As you can see here, when put together, the bullets say….the client simply helps companies make the most of their current marketing efforts by bringing about efficiency and maximizing ROI.

Meaning, if you’re running paid ads, they will look into your current campaigns and optimize the results without increasing your ad spend.

Now that we found the problem they solve let’s find out who’s their target customers

Identify who the C-levels to reach out to are

Most salespeople and even lead generation companies use silo-ed thinking to determine who the C-level to target should be.

For instance, for everything falling under the marketing umbrella, target the CMO, which makes sense to some extent. But depending on the size of the organization, the CMO handles different aspects of the business, and most decisions come down to the head of the vertical you’re operating in.

That means, sometimes, instead of targeting the CMOs, you should target the heads of growth, or the head of content, or the head of branding. Ultimately, these will form a buying committee together with the CMO that will decide to either buy or not.

But how do you find these decision-makers without falling prey to siloed thinking? 

Well, we dig deeper into our client’s category and try to understand the moving parts of it. Which pain point has an incidence on the target company’s goal? How does not hitting these goals impact the overall sentiment? Etc.

Remember the pain points we found in the previous section? Well, we try to explain how most companies know that they have these pain points.

Once we find the signals that show a company has these pain points, we now try to understand how they solve these pain points, assuming they don’t know our client’s software or solution exists.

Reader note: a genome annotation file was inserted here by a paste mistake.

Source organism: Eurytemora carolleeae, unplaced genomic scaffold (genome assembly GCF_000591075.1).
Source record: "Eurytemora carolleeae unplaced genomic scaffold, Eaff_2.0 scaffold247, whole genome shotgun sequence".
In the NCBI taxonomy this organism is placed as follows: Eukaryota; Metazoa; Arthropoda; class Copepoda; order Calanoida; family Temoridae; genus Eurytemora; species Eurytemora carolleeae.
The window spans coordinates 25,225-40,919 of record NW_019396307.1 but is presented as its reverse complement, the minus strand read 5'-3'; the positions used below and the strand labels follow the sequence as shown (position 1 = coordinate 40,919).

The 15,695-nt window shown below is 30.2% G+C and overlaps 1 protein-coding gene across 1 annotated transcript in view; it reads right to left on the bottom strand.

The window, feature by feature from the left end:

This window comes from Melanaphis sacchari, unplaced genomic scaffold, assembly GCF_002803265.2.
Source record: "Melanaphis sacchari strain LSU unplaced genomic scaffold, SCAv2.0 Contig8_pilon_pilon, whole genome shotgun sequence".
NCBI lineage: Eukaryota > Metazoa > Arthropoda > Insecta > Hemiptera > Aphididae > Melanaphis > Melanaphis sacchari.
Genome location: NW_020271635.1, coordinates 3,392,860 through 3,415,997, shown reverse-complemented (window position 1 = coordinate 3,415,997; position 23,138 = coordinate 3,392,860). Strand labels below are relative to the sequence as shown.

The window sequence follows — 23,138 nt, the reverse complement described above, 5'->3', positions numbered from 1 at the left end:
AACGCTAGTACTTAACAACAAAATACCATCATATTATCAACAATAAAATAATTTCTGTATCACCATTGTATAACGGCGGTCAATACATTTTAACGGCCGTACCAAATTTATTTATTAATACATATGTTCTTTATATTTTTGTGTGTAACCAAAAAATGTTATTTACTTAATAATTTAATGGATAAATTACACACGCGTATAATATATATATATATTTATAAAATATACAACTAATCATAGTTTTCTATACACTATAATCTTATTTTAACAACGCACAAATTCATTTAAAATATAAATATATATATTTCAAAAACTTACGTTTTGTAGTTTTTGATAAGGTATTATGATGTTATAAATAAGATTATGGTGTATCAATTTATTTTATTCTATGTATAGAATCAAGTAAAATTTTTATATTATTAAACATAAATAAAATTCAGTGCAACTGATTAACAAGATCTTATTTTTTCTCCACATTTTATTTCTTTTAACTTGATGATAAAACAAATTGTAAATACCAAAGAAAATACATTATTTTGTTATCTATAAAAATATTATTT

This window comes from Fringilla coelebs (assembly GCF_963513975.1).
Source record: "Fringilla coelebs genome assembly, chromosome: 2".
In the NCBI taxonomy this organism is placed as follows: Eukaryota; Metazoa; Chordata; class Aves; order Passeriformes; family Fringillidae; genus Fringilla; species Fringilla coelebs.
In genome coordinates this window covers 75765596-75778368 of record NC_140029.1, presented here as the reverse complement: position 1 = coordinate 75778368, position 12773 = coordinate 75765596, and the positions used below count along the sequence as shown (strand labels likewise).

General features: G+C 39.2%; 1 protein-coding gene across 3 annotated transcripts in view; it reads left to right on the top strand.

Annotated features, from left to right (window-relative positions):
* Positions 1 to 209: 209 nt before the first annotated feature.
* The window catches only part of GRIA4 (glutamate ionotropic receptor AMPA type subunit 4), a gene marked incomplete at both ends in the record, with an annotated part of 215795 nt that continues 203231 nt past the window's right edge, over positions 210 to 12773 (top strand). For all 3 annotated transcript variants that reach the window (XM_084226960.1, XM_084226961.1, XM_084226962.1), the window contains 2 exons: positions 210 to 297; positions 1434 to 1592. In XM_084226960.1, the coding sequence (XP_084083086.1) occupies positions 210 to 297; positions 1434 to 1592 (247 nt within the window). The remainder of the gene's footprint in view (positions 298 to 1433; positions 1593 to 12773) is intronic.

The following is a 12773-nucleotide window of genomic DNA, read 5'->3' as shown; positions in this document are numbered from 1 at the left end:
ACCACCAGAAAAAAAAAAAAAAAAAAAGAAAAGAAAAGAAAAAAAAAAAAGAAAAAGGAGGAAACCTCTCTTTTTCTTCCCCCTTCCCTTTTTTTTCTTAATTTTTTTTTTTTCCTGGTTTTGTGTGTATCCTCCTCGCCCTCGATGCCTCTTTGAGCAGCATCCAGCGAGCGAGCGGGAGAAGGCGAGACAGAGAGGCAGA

This helps you see what options they have on the table and how you can position your offer as a better alternative. 

To solidify our understanding of our client’s offering, we determine what are the drawbacks of going each route. 

Basically, if your company offers accounting software and most companies are using Excel to keep track of their books, it gives you an idea of how to better position your tool against Excel.

Finding alternatives to the solution you’re promoting also gives you an idea of the people who are potentially going to see value in your product.

For instance, if the company is using spreadsheets, then it means:

  • They probably don’t have an accountant or bookkeeper (in this case, the CEO and head of marketing are handling the spreadsheet)
  • They have an accountant, but they are old school and prefer spreadsheets. (In this case, the CEO and the accountant are handling the books)

So, instead of writing directly to the accountant, as the siloed thinking would suggest, you now have a group of people who form a buying committee. And you’re sure that you’re targeting at least of the decision-makers, and they can advocate for you internally.